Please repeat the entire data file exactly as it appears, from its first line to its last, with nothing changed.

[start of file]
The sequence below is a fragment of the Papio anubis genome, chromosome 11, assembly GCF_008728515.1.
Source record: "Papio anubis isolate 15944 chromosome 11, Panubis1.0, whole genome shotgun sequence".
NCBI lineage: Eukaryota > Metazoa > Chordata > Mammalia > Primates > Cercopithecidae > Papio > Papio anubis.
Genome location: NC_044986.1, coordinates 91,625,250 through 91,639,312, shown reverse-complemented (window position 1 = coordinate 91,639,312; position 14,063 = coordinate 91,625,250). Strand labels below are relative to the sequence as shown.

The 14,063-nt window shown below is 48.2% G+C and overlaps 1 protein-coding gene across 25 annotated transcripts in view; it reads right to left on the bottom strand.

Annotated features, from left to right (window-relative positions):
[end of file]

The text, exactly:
The sequence below is a fragment of the Papio anubis genome, chromosome 11, assembly GCF_008728515.1.
Source record: "Papio anubis isolate 15944 chromosome 11, Panubis1.0, whole genome shotgun sequence".
NCBI lineage: Eukaryota > Metazoa > Chordata > Mammalia > Primates > Cercopithecidae > Papio > Papio anubis.
Genome location: NC_044986.1, coordinates 91,625,250 through 91,639,312, shown reverse-complemented (window position 1 = coordinate 91,639,312; position 14,063 = coordinate 91,625,250). Strand labels below are relative to the sequence as shown.

The 14,063-nt window shown below is 48.2% G+C and overlaps 1 protein-coding gene across 25 annotated transcripts in view; it reads right to left on the bottom strand.

Annotated features, from left to right (window-relative positions):